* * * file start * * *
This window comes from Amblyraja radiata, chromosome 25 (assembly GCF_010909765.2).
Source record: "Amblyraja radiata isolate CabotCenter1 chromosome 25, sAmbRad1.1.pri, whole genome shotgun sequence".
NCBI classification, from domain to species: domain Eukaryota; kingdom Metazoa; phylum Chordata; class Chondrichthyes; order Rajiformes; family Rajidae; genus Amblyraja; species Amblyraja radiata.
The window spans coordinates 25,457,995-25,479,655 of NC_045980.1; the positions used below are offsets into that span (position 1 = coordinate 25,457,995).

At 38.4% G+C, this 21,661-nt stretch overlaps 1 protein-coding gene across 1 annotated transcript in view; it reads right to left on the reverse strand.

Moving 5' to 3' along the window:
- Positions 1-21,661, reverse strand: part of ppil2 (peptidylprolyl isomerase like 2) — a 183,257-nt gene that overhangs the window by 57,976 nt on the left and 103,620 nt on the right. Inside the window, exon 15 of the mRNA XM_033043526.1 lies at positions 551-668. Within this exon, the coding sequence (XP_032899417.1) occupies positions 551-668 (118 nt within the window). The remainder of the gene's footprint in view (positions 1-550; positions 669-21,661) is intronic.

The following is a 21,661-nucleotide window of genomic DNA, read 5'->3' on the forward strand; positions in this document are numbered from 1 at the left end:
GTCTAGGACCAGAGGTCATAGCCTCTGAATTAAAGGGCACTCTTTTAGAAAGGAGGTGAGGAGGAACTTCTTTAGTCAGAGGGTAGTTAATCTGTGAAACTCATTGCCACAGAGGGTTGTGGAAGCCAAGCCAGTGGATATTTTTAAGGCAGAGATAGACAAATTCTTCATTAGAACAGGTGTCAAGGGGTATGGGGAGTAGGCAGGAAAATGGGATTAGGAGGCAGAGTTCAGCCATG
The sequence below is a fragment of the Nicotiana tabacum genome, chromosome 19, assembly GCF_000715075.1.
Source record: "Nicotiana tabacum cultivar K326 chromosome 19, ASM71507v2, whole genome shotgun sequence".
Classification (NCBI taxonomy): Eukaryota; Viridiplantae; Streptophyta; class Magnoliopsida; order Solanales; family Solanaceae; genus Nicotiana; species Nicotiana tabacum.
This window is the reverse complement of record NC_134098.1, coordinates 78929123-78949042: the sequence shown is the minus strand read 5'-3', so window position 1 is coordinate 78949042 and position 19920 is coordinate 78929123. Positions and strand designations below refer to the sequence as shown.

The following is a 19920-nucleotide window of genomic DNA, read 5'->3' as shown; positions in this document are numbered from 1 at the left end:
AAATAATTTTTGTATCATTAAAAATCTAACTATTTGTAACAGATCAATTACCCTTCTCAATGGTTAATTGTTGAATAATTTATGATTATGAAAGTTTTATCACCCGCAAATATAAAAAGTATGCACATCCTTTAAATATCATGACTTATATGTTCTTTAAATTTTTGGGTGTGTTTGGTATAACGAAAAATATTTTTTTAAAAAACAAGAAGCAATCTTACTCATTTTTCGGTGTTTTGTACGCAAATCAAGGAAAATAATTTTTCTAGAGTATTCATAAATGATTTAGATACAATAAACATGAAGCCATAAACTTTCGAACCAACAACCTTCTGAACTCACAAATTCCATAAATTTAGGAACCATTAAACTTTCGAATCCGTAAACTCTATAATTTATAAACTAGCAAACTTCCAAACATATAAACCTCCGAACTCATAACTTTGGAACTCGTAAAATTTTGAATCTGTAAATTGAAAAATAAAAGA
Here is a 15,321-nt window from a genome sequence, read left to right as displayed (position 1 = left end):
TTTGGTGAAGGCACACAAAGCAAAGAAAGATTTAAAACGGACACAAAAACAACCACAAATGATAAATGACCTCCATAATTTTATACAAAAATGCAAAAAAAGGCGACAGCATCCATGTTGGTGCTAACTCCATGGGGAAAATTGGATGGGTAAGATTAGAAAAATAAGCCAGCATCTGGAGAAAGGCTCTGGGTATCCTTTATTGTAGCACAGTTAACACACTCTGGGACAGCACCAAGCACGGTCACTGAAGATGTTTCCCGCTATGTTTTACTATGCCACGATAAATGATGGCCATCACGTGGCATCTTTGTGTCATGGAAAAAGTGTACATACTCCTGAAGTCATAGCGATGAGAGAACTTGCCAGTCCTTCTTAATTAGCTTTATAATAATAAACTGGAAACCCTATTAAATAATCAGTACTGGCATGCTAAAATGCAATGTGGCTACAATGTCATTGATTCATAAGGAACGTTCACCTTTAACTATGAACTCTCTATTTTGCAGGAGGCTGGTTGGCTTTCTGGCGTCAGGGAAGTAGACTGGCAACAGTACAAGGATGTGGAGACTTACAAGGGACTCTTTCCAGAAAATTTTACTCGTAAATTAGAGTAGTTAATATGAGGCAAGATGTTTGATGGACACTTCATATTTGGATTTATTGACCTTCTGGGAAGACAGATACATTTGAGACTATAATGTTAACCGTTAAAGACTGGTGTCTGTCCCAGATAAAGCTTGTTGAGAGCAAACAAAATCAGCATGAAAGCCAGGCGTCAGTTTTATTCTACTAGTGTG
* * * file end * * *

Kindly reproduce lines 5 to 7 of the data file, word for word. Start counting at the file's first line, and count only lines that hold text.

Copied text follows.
At 38.4% G+C, this 21,661-nt stretch overlaps 1 protein-coding gene across 1 annotated transcript in view; it reads right to left on the reverse strand.

Moving 5' to 3' along the window:
- Positions 1-21,661, reverse strand: part of ppil2 (peptidylprolyl isomerase like 2) — a 183,257-nt gene that overhangs the window by 57,976 nt on the left and 103,620 nt on the right. Inside the window, exon 15 of the mRNA XM_033043526.1 lies at positions 551-668. Within this exon, the coding sequence (XP_032899417.1) occupies positions 551-668 (118 nt within the window). The remainder of the gene's footprint in view (positions 1-550; positions 669-21,661) is intronic.